Visual definition of the preparation efficiency and destruction of oil at the surface of soil for the primary estimation were defined according to change of colour from grey to dark-reddish brown. Aggregative state of oil changed from viscous liquid to easily decomposing solid participles with smell of putridity in wet state. Pieces of soil with remains of decayed oil are not combustible.

Biopreparation added into the soil as well as peat carrier was used after concentration of activated sludge suspension in the DAF machine. Concentration of the biomass in concentrated product was 3–4 times more than in initial suspension. Further oil-contaminated area was treated with concentrated product. Control of oil content was carried out once a week. The results of influence of soil treatment with such biopreparation as concentrated product of microorganisms biomass with peat carrier are presented in Table 6.

Table 6

Change of oil concentration in soil treated with concentrated product of microorganisms biomass of activated sludge with peat carrier and in soil without treatment (control)

  Oil concentration in soil, (g/kg)
 
Number of days after the beginning of treatment Treated area Untreated area 
0 (start) 7.3 7.3 
3.1 7.15 
10 1.9 7.07 
15 1.1 6.93 
20 0.8 6.80 
25 0.6 6.71 
30 0.4 6.62 
35 0.2 6.54 
40 0.15 6.47 
45 0.11 6.39 
  Oil concentration in soil, (g/kg)
 
Number of days after the beginning of treatment Treated area Untreated area 
0 (start) 7.3 7.3 
3.1 7.15 
10 1.9 7.07 
15 1.1 6.93 
20 0.8 6.80 
25 0.6 6.71 
30 0.4 6.62 
35 0.2 6.54 
40 0.15 6.47 
45 0.11 6.39 

Results presented in Table 6, show that contents of oil-pollutants decreases much quicker when contaminated soil is treated with biopreparation (concentrated product of microorganisms biomass with peat carrier) in comparison with untreated with biopreparation soil.

Experience of microbiological soil treatment allows to make following conclusion and give recommendations:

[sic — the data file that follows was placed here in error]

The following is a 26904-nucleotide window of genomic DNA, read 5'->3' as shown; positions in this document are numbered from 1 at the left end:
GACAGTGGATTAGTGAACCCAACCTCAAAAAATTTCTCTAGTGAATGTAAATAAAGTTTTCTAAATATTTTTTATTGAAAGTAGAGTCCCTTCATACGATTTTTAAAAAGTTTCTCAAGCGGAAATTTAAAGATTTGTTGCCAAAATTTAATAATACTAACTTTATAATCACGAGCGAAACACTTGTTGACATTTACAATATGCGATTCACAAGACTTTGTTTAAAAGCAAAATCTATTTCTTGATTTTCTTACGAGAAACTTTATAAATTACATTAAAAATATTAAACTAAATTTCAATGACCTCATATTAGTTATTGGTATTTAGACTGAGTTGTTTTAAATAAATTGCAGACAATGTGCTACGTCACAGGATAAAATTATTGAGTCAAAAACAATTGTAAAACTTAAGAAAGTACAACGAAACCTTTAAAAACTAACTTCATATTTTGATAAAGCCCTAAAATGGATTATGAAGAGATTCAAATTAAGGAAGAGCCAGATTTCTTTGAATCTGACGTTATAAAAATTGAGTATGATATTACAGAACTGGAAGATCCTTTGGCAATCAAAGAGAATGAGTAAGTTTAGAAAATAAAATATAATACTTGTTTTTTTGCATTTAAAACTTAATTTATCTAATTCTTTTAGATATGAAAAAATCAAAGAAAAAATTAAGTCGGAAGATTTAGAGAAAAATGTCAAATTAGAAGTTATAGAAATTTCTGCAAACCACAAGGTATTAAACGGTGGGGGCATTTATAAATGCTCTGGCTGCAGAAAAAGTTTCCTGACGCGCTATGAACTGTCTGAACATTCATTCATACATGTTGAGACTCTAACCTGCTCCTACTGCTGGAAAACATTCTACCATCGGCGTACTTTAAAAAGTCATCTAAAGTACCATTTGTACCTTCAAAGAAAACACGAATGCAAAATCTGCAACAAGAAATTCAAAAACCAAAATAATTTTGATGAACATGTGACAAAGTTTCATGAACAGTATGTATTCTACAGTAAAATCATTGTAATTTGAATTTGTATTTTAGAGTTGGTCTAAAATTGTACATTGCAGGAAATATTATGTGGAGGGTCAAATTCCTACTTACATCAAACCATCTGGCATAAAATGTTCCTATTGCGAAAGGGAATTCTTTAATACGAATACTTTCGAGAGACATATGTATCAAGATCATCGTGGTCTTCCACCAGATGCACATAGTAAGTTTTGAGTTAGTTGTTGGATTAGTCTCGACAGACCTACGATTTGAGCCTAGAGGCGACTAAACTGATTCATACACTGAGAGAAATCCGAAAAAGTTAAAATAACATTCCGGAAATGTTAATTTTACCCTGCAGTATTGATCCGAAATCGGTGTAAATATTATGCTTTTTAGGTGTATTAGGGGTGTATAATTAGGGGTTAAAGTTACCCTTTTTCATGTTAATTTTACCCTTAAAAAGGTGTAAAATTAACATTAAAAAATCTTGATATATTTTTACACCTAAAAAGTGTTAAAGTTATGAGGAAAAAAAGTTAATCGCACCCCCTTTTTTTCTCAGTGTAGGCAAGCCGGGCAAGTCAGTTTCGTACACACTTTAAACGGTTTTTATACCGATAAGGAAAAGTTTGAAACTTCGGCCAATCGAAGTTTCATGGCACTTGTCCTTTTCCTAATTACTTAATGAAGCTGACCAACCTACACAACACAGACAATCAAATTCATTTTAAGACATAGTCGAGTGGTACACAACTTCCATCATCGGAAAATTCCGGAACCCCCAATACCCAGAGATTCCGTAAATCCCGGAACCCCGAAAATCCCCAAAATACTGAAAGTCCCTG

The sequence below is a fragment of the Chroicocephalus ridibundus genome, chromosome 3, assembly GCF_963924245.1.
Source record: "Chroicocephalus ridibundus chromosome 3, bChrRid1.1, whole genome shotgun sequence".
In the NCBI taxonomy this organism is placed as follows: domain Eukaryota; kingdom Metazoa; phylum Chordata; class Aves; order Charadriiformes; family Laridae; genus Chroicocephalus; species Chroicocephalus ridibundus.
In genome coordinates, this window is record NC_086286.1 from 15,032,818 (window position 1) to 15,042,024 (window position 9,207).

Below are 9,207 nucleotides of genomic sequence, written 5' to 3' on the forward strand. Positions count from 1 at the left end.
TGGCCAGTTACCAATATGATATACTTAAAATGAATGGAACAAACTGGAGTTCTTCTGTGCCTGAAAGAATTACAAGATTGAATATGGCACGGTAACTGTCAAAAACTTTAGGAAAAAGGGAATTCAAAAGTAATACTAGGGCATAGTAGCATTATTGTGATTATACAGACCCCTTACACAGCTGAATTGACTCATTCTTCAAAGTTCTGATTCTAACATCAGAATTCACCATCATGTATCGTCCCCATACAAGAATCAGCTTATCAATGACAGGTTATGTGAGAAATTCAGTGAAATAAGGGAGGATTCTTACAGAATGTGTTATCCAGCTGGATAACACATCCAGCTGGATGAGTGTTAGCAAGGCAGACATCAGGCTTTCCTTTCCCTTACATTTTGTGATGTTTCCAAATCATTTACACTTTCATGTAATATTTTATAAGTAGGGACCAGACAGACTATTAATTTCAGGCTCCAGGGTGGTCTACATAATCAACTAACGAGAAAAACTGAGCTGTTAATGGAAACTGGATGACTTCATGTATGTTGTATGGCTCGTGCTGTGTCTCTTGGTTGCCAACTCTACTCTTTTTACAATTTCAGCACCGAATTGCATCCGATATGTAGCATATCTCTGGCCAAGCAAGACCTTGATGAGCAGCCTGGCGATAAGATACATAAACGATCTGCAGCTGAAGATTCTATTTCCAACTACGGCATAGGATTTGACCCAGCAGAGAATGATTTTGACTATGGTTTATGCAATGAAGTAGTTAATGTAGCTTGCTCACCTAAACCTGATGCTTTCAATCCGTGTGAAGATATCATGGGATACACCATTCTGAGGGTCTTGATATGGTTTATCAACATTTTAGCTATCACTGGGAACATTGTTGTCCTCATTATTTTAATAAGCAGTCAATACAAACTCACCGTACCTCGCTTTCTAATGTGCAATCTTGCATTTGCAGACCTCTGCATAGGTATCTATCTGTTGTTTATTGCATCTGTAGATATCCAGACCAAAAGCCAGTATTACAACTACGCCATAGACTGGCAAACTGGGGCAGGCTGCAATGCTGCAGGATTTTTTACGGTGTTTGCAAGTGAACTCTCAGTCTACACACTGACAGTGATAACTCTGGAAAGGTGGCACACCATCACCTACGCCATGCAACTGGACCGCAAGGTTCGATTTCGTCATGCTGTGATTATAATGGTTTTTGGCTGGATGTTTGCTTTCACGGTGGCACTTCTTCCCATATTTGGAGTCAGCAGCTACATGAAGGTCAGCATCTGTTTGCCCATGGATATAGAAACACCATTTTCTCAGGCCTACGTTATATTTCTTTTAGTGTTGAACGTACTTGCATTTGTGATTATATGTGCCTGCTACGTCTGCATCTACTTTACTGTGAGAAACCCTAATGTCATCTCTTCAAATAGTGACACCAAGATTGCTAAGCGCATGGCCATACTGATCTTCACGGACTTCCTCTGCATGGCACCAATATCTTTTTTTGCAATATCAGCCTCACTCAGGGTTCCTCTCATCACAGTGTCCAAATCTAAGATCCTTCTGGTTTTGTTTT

1. Neutralization of oil contaminated soil with the use of activated sludge increases degradation of petroleum hydrocarbon with optimization of microorganisms life activity (nutrient medium, humidity, temperature etc.). The most favorable for microorganisms conditions are: humidity within 60–80%, temperature about 20–25 °С, presence of potassium, phosphor, microelements sources along with oil hydrocarbons. The degradation process of oil hydrocarbons increases in optimal conditions due to the life activity of microorganisms presenting in soil.

  2. In order to keep high speed of degradation process of oil it is necessary to provide the presence of microorganisms in soil in optimal concentration (with approximate consumption of activated sludge biomass: 80–120 kg to 1 ha).

CONCLUSION

The use of activated sludge leads to the decrease of soil and surface waste water contamination. This fact has been proved is by experimental data. It allows us to make a persuasive conclusion that activated sludge produced in waste water treatment plants can be used as a destructor of oil contaminated soil. The considered way of surplus activated sludge utilization is also the additional source of valuable elements that increase fertility of soil. Such aspect increase the value of considered method.